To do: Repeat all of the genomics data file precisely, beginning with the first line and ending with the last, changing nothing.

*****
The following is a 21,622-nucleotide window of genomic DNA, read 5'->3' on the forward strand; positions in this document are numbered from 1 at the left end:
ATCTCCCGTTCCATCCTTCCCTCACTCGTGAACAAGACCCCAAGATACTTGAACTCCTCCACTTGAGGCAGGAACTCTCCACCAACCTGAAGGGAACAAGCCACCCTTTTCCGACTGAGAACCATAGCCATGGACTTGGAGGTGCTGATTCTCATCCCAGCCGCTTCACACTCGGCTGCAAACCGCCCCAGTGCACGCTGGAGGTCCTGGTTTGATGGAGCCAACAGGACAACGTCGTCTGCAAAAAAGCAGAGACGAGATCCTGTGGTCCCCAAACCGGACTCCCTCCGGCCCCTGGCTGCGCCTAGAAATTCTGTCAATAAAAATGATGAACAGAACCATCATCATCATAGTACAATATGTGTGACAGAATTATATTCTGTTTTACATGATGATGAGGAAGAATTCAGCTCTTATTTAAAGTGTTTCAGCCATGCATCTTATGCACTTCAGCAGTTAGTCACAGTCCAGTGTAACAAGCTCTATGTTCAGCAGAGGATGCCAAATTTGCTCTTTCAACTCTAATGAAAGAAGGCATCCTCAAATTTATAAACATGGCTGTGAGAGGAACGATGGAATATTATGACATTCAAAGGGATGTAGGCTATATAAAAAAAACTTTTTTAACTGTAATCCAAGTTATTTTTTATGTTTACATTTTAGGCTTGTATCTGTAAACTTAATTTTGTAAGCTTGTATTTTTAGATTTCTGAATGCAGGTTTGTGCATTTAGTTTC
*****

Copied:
The following is a 21,622-nucleotide window of genomic DNA, read 5'->3' on the forward strand; positions in this document are numbered from 1 at the left end:
ATCTCCCGTTCCATCCTTCCCTCACTCGTGAACAAGACCCCAAGATACTTGAACTCCTCCACTTGAGGCAGGAACTCTCCACCAACCTGAAGGGAACAAGCCACCCTTTTCCGACTGAGAACCATAGCCATGGACTTGGAGGTGCTGATTCTCATCCCAGCCGCTTCACACTCGGCTGCAAACCGCCCCAGTGCACGCTGGAGGTCCTGGTTTGATGGAGCCAACAGGACAACGTCGTCTGCAAAAAAGCAGAGACGAGATCCTGTGGTCCCCAAACCGGACTCCCTCCGGCCCCTGGCTGCGCCTAGAAATTCTGTCAATAAAAATGATGAACAGAACCATCATCATCATAGTACAATATGTGTGACAGAATTATATTCTGTTTTACATGATGATGAGGAAGAATTCAGCTCTTATTTAAAGTGTTTCAGCCATGCATCTTATGCACTTCAGCAGTTAGTCACAGTCCAGTGTAACAAGCTCTATGTTCAGCAGAGGATGCCAAATTTGCTCTTTCAACTCTAATGAAAGAAGGCATCCTCAAATTTATAAACATGGCTGTGAGAGGAACGATGGAATATTATGACATTCAAAGGGATGTAGGCTATATAAAAAAAACTTTTTTAACTGTAATCCAAGTTATTTTTTATGTTTACATTTTAGGCTTGTATCTGTAAACTTAATTTTGTAAGCTTGTATTTTTAGATTTCTGAATGCAGGTTTGTGCATTTAGTTTC